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The Bank of Mum and Dad

 

2021 was the year we saw property values soar to record heights. It was also the year that the so-called Bank of Mum and Dad became one of the biggest lenders in the country.  The BOMAD is now the ninth biggest mortgage lender according to analysis by Digital Finance Analytics (DFA). Parents are lending adult children an average of $92,000, which equates to an 84% contribution to the average first-home buyer deposit.

 

And if you think it’s just rich kids getting a leg up onto the property ladder, think again. Today, a remarkable 60 percent of first-time buyers receive financial assistance from their parents, according to DFA.

 

So why has this happened? Firstly, this is playing out in a market that has seen house prices grow at the third-fastest rate in Australian history. Stagnating wage growth, burdensome HECS debt and skyrocketing property prices have locked many millennials out of the market; while their parent’s generation has reaped the wealth of the property boom and enjoy record rates of home equity.

 

Sure, first-home buyers are benefitting from generous Government assistance schemes and record low interest rates, but for many, raising a deposit that is large enough to avoid LMI (Lenders Mortgage Insurance) is almost impossible.

 

In October, finance comparison site Mozo released the results of a survey of more than 1000 Aussie parents who had helped their children realise their property ownership dreams.  It found 52% of the parents dipped into their own savings, another 29% paid with their income, 22% cut back on expenses and 21% used the equity in their own home.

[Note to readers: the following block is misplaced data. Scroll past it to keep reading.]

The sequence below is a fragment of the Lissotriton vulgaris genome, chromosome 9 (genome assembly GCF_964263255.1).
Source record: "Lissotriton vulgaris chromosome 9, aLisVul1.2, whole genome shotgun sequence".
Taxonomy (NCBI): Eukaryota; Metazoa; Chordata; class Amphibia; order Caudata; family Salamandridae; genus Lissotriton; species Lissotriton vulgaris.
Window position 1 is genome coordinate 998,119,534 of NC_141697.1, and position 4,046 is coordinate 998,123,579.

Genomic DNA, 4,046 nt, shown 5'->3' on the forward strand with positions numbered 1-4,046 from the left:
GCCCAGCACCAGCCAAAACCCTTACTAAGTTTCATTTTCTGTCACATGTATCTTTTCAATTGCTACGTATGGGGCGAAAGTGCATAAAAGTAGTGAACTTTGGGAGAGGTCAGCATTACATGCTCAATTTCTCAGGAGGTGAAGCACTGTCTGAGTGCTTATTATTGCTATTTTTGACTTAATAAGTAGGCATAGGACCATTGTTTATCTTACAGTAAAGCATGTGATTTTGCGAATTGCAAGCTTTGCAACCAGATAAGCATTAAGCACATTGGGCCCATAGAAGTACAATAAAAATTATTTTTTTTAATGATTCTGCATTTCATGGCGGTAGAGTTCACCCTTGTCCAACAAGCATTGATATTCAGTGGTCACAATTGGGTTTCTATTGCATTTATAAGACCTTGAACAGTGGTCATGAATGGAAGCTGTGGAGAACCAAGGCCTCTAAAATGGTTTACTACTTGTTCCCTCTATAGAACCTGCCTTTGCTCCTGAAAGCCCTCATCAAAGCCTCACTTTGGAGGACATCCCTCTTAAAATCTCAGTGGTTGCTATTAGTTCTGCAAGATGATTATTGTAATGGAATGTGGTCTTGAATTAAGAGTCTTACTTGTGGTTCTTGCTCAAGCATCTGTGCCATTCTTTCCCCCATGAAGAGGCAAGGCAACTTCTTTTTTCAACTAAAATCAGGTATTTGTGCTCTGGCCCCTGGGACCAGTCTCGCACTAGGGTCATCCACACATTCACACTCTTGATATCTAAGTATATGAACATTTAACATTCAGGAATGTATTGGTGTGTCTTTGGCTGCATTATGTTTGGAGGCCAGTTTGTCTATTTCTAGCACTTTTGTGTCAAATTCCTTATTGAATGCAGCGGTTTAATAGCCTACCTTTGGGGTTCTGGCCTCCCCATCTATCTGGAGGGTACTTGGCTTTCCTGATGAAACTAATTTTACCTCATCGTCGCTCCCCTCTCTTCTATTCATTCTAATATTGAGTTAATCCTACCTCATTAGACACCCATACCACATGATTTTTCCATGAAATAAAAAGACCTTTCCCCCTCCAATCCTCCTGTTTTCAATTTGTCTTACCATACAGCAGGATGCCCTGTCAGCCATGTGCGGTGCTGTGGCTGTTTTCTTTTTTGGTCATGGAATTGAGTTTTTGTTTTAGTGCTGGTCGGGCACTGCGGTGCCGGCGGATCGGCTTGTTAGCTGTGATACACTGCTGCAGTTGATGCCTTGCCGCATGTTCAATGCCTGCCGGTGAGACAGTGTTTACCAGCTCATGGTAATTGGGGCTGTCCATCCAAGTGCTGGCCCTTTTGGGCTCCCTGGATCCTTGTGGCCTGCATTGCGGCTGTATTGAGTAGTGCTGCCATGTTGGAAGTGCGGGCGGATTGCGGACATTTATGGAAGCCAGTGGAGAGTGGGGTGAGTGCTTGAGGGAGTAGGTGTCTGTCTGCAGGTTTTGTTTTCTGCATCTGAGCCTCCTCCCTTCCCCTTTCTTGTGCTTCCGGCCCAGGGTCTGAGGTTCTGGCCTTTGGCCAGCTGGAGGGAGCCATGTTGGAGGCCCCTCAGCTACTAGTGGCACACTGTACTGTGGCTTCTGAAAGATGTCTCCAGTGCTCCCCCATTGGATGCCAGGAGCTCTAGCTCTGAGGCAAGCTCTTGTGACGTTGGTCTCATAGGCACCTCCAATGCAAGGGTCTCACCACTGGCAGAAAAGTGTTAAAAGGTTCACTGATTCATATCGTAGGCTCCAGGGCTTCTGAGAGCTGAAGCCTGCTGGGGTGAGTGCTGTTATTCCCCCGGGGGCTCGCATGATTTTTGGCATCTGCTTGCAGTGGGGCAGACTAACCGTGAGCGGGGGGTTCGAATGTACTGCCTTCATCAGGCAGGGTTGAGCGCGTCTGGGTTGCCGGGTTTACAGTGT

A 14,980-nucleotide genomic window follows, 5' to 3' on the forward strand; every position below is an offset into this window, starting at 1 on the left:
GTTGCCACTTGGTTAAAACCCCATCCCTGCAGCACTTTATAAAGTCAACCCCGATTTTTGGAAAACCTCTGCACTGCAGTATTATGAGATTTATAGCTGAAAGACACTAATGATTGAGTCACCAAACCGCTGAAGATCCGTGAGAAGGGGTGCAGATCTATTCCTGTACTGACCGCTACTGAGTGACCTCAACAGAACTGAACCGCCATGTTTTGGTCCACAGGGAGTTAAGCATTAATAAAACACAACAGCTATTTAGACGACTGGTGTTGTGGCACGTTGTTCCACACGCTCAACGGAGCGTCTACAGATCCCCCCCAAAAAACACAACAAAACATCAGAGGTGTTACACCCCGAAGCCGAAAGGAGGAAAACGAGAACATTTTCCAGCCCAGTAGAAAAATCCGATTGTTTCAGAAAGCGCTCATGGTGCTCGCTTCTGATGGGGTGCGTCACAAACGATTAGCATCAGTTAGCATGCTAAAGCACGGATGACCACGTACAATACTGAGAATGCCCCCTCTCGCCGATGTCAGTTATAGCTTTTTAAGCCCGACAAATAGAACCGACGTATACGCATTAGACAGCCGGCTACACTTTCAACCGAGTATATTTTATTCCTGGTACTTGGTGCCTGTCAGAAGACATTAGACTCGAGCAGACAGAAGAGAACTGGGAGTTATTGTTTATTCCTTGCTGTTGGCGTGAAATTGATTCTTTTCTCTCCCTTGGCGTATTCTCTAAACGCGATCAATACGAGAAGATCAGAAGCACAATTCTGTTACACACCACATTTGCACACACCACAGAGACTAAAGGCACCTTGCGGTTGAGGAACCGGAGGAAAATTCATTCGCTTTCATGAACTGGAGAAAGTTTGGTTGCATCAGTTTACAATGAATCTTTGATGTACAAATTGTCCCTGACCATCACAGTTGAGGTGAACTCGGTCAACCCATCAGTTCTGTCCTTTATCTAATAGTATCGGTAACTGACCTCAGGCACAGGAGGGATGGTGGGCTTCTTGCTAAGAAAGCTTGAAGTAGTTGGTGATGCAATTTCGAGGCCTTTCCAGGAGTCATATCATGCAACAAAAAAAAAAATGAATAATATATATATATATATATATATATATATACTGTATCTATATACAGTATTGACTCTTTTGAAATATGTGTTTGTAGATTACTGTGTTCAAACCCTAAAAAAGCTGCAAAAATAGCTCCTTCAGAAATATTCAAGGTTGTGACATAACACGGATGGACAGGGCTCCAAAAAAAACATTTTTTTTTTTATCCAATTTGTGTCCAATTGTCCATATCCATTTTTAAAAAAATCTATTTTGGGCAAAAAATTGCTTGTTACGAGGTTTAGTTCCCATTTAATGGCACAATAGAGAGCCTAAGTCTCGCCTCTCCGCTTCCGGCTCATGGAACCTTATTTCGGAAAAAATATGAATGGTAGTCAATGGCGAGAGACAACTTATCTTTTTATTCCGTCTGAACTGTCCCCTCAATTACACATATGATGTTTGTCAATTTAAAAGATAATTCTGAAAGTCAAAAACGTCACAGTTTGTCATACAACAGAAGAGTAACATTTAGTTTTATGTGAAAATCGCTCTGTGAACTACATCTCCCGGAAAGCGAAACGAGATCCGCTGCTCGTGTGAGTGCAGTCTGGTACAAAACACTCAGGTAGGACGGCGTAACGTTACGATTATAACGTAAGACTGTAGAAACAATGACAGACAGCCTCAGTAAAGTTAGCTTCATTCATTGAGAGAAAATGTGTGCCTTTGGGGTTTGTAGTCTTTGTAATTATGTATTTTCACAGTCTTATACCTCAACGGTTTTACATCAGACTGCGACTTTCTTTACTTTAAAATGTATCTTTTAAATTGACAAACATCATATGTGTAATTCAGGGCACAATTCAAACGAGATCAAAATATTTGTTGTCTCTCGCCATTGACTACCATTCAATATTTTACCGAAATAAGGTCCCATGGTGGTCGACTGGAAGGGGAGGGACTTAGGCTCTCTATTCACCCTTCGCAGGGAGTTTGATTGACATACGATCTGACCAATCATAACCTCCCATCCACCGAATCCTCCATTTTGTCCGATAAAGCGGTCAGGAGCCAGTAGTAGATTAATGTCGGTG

Alarmingly, just over two thirds of the parents surveyed said they may be risking financial hardship by helping their children purchase a home. But perhaps it’s more a reflection, that we would do anything for our kids.  If you suspect that anytime soon a tranquil Sunday family lunch will be disrupted by your children throwing a home loan request onto the table, it’s best that you have thought it through beforehand.

 

If you’re a parent considering helping a child with a home loan, here are some important things to work out before signing on the dotted line:

 

  • Whatever financial agreement you reach, put it in writing. Preferably this will be a legal document, but at the very least it should document the amount, purpose, term, interest and details of any security.
  • You should consider possible capital gains tax exposure and impact on social security. Putting their names on the title increases legal protections for their adult children but will also be considered the parents investment and subject to tax when sold.
  • If you’re considering going guarantor, you must know that this will make you liable for mortgage payments if payments slip behind or settlement of outstanding debts.
  • If you’re using equity in your home to help fund your child’s property purchase, you may have to pay a higher interest rate on your own home loan.
  • Gifting money to your children doesn’t come with tax obligations for them. However, if you’re receiving the Age Pension or other government benefits, there are limits and consequences for your own income.
  • If you’re under pressure or facing financial hardship, be sure to speak to your lender and seek professional advice before committing additional funds towards your children’s property goals.